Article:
Understanding Thatched Roofs
By Charles Chalcraft, a Master Thatcher
The preparation of a Home Condition Report (HCR) on a thatched property requires the Home Inspector to have specialist knowledge about thatch and to be competent enough to identify the condition of the roof. To do this a home inspector needs to be able to identify the type of thatch, to know how it is attached and how it works. There are about 80,000 thatched buildings in England and Wales and there are three main thatching types; Combed Wheat Reed, Long Straw and Water Reed all of which can be found on top of a wide selection of building types including, cob, stone rubble, stone, brick, timber frame and some new builds of concrete block or brick.
Regional styles of roof
There are a variety of different traditional regional shapes of roof and a number of different regional methods of thatching. In the West Country thatched roofs will be either Combed Wheat Reed or Water Reed and have a shallow pitch with a rounded shape.. Often multi coated, they can be up to 2m deep at the ridge. The rest of the thatching counties have Water Reed, Combed Wheat Reed and Long Straw roofs, where the pitch tends to be steeper. In East Anglia and the Midlands roof shape is more angular and Long Straw giving the appearance of being poured onto the roof frame.
How long will it last?
It is essential that NO home inspector or surveyor makes any indication as to how long the roof will last. There are many life spans of a thatched roof batted around and there is NO hard and fast gauge to use. The life of thatch depends upon many factors working together and largely depends upon the ability of the roof to dry quickly without over drying. Claims are wildly made that roofs will last for up to 60 years; in reality some roofs have, some roofs have also failed after 5 years.
Thatchers use the best quality reed that is available but straw and reed are natural products and there are good years and bad years. Other factors that will effect the life of a thatched roof include the position and location of the house, the pitch of the roof, trees, moss, birds, insects and animals, the skill of the thatcher, use of some fire retardants and moss killer sprays and poor roof design to name but a few.
Fire will always be a potential threat to all buildings whatever the roof is made of and thatched houses do not catch fire any more often than other houses. Most house fires start within the building and can be attributed to a number of causes including poor electric or gas appliances. There have been many attempts to fire proof thatch either by treating the reed before it is put on the roof, by spraying chemicals into the roof or by creating a fire proof barrier between the thatch and the roof structure. There are a variety of other fire barriers and there are special requirements for electrics in lofts. It is advisable for linked smoke alarms to be fitted in the loft of a thatched property and any netting over the surface of the thatch has to be fitted correctly so that it can be removed easily.
Older chimneys are often less than one metre in height from the thatch to the top of the chimney pot. Spark arrestors are now generally considered hazardous and unless they are removed and cleaned several times a year they can clog up with tar and restrict flue gasses. Ideally there should be a fire barrier placed between the thatch and the chimney.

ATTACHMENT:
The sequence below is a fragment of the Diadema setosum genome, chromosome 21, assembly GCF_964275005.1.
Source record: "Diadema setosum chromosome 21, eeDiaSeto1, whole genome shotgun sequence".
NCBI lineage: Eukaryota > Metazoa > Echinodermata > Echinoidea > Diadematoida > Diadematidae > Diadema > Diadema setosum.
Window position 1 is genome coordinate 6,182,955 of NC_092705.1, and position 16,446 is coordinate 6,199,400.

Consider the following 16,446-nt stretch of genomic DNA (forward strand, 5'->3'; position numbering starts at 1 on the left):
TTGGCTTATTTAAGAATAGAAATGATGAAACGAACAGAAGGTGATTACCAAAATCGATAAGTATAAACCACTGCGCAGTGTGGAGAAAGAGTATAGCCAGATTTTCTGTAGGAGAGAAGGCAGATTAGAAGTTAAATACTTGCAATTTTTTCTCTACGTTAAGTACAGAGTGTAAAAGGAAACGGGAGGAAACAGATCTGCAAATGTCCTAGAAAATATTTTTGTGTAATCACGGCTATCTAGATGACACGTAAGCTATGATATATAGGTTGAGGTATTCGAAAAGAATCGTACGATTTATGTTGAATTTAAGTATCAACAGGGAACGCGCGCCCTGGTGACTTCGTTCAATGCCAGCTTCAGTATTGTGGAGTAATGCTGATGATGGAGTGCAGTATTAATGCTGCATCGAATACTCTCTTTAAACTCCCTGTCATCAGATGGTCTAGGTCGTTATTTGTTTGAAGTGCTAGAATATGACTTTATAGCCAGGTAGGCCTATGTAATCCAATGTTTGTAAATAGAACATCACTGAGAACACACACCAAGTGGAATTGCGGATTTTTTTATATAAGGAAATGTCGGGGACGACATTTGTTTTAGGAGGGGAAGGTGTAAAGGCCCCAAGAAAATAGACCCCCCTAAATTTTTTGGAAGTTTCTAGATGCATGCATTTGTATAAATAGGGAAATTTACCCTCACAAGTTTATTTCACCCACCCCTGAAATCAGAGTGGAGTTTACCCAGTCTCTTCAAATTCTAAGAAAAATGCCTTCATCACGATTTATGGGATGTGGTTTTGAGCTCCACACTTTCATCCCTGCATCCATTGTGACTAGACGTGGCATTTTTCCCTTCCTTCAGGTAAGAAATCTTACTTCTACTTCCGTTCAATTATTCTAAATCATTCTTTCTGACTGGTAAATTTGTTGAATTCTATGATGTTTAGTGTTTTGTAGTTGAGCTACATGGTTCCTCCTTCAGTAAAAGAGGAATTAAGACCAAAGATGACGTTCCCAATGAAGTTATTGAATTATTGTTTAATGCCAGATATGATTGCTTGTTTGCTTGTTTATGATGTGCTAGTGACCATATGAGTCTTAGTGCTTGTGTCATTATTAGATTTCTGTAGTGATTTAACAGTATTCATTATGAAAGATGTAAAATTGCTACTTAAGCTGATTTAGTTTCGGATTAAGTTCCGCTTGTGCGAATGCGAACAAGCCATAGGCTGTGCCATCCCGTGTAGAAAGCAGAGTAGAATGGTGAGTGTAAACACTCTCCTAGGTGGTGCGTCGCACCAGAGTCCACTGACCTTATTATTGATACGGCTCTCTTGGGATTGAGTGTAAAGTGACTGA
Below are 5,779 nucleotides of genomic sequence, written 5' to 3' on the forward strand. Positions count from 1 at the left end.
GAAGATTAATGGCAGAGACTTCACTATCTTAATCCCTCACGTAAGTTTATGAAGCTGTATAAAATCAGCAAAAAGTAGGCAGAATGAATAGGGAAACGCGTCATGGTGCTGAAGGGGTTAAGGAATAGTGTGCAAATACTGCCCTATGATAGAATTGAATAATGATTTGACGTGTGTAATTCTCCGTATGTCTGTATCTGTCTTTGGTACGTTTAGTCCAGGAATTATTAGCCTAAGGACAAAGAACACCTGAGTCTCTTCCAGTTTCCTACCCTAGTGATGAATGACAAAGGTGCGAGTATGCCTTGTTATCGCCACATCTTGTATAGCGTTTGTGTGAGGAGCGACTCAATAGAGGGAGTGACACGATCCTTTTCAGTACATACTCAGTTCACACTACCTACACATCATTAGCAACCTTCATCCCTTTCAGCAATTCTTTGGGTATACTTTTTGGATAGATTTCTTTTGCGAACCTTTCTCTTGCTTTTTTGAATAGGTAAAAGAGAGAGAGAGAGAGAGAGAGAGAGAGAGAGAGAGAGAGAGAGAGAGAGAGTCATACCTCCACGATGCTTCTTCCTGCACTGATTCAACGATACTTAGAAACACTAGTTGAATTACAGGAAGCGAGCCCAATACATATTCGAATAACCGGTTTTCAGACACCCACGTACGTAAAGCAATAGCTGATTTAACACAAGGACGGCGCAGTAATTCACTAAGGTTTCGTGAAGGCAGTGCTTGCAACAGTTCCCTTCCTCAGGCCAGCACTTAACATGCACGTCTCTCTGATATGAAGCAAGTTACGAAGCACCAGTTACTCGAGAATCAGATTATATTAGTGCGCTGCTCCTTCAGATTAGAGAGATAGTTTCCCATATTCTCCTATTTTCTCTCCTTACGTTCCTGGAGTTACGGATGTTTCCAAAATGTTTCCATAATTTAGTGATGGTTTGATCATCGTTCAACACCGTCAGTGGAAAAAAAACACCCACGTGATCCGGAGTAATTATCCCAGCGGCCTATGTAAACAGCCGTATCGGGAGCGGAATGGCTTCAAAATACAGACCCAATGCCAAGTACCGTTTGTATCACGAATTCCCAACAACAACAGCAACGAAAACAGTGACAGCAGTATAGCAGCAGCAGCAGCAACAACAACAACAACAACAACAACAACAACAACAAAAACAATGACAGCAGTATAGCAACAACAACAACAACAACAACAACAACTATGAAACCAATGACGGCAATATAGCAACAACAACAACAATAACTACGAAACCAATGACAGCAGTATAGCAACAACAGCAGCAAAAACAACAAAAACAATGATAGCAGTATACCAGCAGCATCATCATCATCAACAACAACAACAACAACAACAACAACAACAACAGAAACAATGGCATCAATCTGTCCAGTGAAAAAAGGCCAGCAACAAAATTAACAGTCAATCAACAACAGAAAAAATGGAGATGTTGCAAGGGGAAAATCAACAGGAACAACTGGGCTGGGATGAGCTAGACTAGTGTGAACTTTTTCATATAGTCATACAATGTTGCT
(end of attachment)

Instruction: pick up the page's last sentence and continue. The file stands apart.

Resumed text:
The installation of woodburners and liners now comes under Building Regulations. In the past where open fireplaces cooled down over night, now woodburners can maintain a near constant and more intense heat that reaches further up the chimney - this dries out the lime mortar between the bricks which may be as much as 400 years old. When wet and unseasoned logs are burned the acidic tar produced can go through granite and lime mortar or corrode a stainless steel chimney liner. A close inspection of chimney stacks in the loft is necessary to detect any smoke or tar stains - if found then recommendations should be made to call in a chimney specialist.
The Condition of a Thatched Roof
New roofs and badly leaking ones should be relatively easy to judge. The part worn roofs will be more difficult to detect. Look for obvious signs of leaks - brown water stains running down the walls both inside the house and under the eaves and hollows, dips and gulleys in the coatwork. Thatched valleys and the area beneath chimneys are vulnerable spots but thatched roofs can be repaired and patched successfully. This is often done when a roof is being re-ridged.
This article offers you a very brief overview of thatch however if you are contemplating adding thatched roofs to your portfolio of expertise then you are recommended to undertake additional research and training.
Understanding Thatch - A course run by a Master Thatcher
The Understanding Thatch course will equip home inspectors to understand some of the complexities of how a thatched roof works, to appreciate the differences between the main thatching materials and between the different regional styles. With experience course delegates should then be able to undertake Home Condition Reports on most buildings with a thatched roof.
Suitable for estate agents, home inspectors, and surveyors, the course is 2.5 hours and qualifies for CPD.
The course will be led
by Charles Chalcraft. Charles is a retired thatcher who worked in
Mid Devon, and is an associate member of the Devon & Cornwall
Master Thatchers Association, a member of the National Society of
Master Thatchers and the Devon and Cornwall Home Inspectors Association.
He has project managed three major house restorations and is a qualified
you are interested in attending the Understanding
or a Hands
On Thatching Weekend Course,
see further details at www.thatchedhomeinspector.co.uk
email an expression of
interest to firstname.lastname@example.org
or phone on 01837 840900.